Hiestand was even more fortunate in 2015. Four linemen started all 13 games. Left guard and now-senior Quenton Nelson started 11 with Bars filling in the other two. Again, only one additional lineman was necessary.

In 2014, a reshuffling of the line after three games led to a total of seven linemen seeing competitive snaps, but without that reshuffling, the number would have been only six. After three games, right guard Conor Hanratty went to the bench, Matt Hegarty took over at center, and the rest of line switched spots to work with that substitution (Nick Martin from center to left guard, Christian Lombard from left guard to right tackle, Scott Elmer from right tackle to right guard).

Then, in the regular season finale, Lombard went down with a career-ending back injury and now-fifth-year senior Mike McGlinchey finished the game against USC and started against Rutgers.

That brings this case study to 2013. The irony here is the 2013 unit was truly a special offensive line. It gave up only eight sacks, the second-fewest in the country. It featured four future NFL Draft picks, including two first-rounders in Zach Martin and Ronnie Stanley at the left and right tackle positions, respectively. Those two were also the only two linemen to get through the entire 13-game slate.

Lombard needed back surgery after seven games, bringing in Elmer at right guard. Before the Navy game two weeks later, future third-round draft pick Chris Watt’s knee felt too unstable to trust due to injury, giving Hanratty the start at left guard, where he would start again in the Pinstripe Bowl against Rutgers when Watt’s season was deemed finished. Future second-round draft pick Nick Martin suffered a knee injury in the regular season’s penultimate contest, leading to two starts for Hegarty.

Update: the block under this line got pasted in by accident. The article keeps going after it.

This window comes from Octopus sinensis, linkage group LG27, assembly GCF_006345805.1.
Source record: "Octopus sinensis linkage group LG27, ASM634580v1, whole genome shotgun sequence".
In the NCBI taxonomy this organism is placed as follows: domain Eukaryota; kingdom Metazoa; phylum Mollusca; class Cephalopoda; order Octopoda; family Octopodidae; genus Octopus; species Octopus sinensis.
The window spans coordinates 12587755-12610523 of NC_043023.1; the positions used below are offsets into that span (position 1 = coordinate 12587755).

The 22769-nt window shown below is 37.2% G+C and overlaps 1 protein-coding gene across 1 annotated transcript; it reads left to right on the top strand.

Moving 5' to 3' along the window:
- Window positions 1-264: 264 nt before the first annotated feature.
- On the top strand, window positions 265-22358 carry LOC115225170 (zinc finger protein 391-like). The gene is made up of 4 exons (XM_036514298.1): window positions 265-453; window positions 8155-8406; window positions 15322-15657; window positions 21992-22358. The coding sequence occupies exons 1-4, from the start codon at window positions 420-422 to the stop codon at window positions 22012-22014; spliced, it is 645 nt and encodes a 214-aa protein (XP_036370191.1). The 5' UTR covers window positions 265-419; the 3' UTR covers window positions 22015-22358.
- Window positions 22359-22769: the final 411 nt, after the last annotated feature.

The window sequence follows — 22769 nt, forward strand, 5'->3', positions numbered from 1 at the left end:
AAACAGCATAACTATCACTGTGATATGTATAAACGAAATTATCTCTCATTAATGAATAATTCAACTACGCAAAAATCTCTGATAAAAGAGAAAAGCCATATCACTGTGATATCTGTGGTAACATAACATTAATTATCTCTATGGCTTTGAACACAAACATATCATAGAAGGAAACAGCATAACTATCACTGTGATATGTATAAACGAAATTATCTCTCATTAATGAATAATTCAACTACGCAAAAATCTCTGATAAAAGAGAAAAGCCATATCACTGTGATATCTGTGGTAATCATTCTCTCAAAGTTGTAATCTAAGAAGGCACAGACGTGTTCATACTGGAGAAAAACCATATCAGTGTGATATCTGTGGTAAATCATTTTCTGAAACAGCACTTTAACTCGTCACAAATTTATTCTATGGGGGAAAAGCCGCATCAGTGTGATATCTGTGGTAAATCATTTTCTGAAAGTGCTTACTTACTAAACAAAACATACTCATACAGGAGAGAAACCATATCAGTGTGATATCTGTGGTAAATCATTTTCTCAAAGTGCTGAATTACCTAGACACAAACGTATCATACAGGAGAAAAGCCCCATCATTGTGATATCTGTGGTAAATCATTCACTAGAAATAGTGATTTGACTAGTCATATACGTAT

In all, eight different offensive linemen started multiple games for Notre Dame in 2013.

If that rash of injuries were to befall the Irish in 2017, the absence of Hoge would be distinct, and the loss of Boudreaux would be noticed. Otherwise, the greatest impact of those two transfers will be the scholarships they make available to the recruiting class of 2018.

QUICK NOTE ON KNUTE ROCKNE NUMBERS
In light of Oklahoma coach Bob Stoops’ unexpected retirement this week, it was noted he is No. 14 on the list of winningest FBS coaches by percentage with a minimum of 10 seasons. Naturally, Notre Dame legend Knute Rockne remains atop the list with a record of 105-12-5 and a winning percentage of .881.

Two spots down and seemingly only three one-hundredths of a percentage point away sits Urban Meyer. That gap is far greater than one may realize … Meyer would need to win his next 50 consecutive games to simply match Rockne’s percentage. Such a streak would actually match Rockne exactly, no matter how many decimal points checked.

Not to underestimate Urban Meyer, of all people, but 50-0 seems rather unlikely.

With that, this posted at 4 p.m. on a Friday. You’re not still reading, are you?